Increased domestic U.S. oil and gas production, thanks to advances known as “fracking,” has created a boom for other industries supporting that extraction. Demand for silica sand, used in fracking, could triple over the next five years. In the Midwest state of Illinois, people living near the mines are worried about how increased silica sand mining will affect their businesses and their health. VOA’s Kane Farabaugh has more in this first of a series of reports.
Video

Video Blind Somali Journalist Defies Odds in Mogadishu

Despite improving security in the last few years, Somalia remains one of the most dangerous countries to be a journalist – even more so for someone who cannot see. Abdulaziz Billow has the story of journalist Abdifatah Hassan Kalgacal, who has been reporting from the Somali capital for the last decade despite being blind.
Video

Video Texas Defies Same-Sex Marriage Ruling

Texas state officials have criticized the US Supreme Court decision giving same-sex couples the right to marry nationwide. The attorney general of Texas says last week's decision did not overrule constitutional "rights of religious liberty," and therefore officials performing wedding services can refuse to perform them for same-sex couples if it is against their religious beliefs. Zlatica Hoke reports on the controversy.
Video

Video Syrians Flee IS Advance in Hasaka

The Syrian government said Monday it has taken back one of several districts in Hasaka overrun by Islamic State militants. But continued fighting elsewhere in the northern city has forced thousands of civilians from their homes. In this report narrated by Bill Rodgers, VOA Kurdish Service reporter Zana Omer describes the scene in Amouda, where some of the displaced are taking refuge.
Video

Video Rabbi Hits Road to Heal Jewish-Muslim Relations in France

France is on high alert after last week's terrorist attack near the city Lyon, just six months after deadly Paris shootings. The attack have added new tensions to relations between French Jews and Muslims. France’s Jewish and Muslim communities also share a common heritage, though, and as far as one French rabbi is concerned, they are destined to be friends. From the Paris suburb of La Courneuve, Lisa Bryant reports about Rabbi Michel Serfaty and his friendship bus.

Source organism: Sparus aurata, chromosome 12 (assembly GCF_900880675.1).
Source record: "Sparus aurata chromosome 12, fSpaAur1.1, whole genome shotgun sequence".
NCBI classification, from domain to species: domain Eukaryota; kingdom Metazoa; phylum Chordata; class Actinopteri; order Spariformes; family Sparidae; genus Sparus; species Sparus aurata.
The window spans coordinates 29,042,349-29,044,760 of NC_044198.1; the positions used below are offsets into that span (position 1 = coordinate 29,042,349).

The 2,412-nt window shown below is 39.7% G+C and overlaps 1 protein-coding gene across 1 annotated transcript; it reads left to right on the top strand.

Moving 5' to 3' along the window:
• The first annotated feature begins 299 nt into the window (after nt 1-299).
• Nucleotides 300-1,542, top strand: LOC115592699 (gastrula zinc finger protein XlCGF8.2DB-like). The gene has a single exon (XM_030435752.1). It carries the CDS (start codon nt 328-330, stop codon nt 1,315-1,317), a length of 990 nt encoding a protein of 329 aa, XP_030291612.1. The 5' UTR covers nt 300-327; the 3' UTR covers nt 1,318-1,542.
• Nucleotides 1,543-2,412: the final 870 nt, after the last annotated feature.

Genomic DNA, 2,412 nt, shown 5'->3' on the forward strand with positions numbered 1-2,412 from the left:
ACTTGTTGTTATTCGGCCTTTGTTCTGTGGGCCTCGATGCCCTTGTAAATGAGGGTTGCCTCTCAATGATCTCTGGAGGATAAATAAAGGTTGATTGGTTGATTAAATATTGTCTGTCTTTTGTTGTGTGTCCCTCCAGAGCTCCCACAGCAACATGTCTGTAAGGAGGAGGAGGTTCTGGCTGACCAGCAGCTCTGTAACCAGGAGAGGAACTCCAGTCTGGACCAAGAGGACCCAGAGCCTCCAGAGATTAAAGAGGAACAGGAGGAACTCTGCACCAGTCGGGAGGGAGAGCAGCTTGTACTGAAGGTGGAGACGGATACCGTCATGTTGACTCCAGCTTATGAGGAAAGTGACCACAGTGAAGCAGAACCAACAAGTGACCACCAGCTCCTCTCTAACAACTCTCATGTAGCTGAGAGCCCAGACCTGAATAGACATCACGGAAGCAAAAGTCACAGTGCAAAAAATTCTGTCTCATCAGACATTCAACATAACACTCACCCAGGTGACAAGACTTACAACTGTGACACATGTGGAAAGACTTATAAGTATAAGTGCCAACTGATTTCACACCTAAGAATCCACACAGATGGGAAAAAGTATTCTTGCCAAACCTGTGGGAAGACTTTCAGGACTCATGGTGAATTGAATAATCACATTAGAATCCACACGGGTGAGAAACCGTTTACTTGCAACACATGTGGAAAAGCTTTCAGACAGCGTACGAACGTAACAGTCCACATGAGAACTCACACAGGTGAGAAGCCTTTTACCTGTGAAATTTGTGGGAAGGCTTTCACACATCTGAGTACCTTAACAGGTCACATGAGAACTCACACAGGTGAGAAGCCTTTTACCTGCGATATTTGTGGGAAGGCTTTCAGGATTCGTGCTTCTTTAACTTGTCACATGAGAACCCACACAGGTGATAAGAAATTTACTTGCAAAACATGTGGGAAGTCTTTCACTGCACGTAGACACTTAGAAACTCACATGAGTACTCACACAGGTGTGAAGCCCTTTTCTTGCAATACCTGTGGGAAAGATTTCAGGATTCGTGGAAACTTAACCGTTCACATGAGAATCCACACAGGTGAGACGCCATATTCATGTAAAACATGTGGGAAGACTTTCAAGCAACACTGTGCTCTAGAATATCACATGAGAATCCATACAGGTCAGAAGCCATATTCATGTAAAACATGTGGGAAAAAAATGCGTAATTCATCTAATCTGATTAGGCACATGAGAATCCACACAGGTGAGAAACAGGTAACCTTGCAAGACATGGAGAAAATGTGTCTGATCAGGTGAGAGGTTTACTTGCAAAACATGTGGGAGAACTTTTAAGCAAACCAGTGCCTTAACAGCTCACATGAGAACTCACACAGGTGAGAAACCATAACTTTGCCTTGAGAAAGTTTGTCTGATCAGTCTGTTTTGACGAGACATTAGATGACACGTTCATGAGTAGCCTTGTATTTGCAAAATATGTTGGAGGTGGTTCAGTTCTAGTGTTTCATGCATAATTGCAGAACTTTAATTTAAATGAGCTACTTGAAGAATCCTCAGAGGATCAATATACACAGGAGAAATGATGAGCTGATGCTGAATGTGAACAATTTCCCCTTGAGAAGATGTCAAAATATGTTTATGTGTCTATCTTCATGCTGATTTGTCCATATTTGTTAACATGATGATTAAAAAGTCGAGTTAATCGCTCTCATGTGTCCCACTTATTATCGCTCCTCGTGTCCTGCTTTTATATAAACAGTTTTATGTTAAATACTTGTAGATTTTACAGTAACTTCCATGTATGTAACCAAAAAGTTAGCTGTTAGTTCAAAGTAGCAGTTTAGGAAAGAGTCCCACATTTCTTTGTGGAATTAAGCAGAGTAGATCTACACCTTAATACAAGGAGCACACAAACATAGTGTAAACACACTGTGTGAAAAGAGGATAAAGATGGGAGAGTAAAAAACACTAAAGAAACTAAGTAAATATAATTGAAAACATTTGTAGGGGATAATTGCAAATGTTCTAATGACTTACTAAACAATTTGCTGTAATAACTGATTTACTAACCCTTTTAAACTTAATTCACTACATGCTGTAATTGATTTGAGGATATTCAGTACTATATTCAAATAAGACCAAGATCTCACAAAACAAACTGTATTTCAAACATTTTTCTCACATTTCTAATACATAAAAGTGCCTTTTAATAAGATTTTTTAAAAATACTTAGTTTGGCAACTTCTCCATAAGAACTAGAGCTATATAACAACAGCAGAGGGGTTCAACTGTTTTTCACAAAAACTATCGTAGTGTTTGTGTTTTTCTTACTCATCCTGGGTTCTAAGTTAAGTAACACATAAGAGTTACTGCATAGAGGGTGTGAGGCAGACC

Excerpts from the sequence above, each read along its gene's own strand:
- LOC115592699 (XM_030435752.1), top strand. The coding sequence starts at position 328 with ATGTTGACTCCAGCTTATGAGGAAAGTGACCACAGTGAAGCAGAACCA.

Video

Video S. Korea Christians Protest Gay Rights Festival

The U.S. Supreme Court decision mandating marriage equality nationwide has energized gay rights supporters around the world. Gay rights remain a highly contentious issue in a key U.S. ally, South Korea, where police did a deft job Sunday of preventing potential clashes between Christian protesters and gay activists. Kurt Achin reports from Seoul.
Video

Video Saudi Leaks Expose ‘Checkbook Diplomacy’ In Battle With Iran

Saudi Arabia’s willingness to wield its oil money on the global diplomatic stage appears to have been laid bare, after the website WikiLeaks published tens of thousands of leaked cables from Riyadh’s Ministry of Foreign Affairs. VOA's Henry Ridgwell reports.
Video

Video Nubians in Kenya Face Land Challenges

East Africa's ethnic Nubians have a rich cultural history that dates back thousands of years, but in Kenya they are facing hardships, including the loss of lands they have lived on for generations. They say the government has reneged on its pledge to award them title deeds for the plots. VOA's Lenny Ruvaga reports.
Video

Video Military Experts Question New Russian Tank Capabilities

Russia has been showing off its new tank design – the Armata T-14. Designers claim it is 20 years ahead of current Western designs - and driving it feels like playing a computer game. But military analysts question those assertions, and warn the cost could be too heavy a burden for Russia’s struggling economy. Henry Ridgwell reports.
Video

Video In Kenya, Police Said to Shoot First, Ask Questions Later

An organization that documents torture and extrajudicial killings says Kenyan police were responsible for 1,252 shooting deaths in five cities, including Nairobi, between 2009 and 2014, representing 67 percent of all gun deaths in the areas reviewed. Gabe Joselow has more from Nairobi.
Video

Video In Syrian Crisis, Social Media Offer Small Comforts

Za’atari, a makeshift city in Jordan, may be the only Syrian refugee camp to tweet its activities, in an effort to keep donors motivated as the war in Syria intensifies and the humanitarian crisis deepens. Inside the camp, families say mobile phone applications help hold together families that are physically torn apart. VOA’s Heather Murdock reports.

VOA Blogs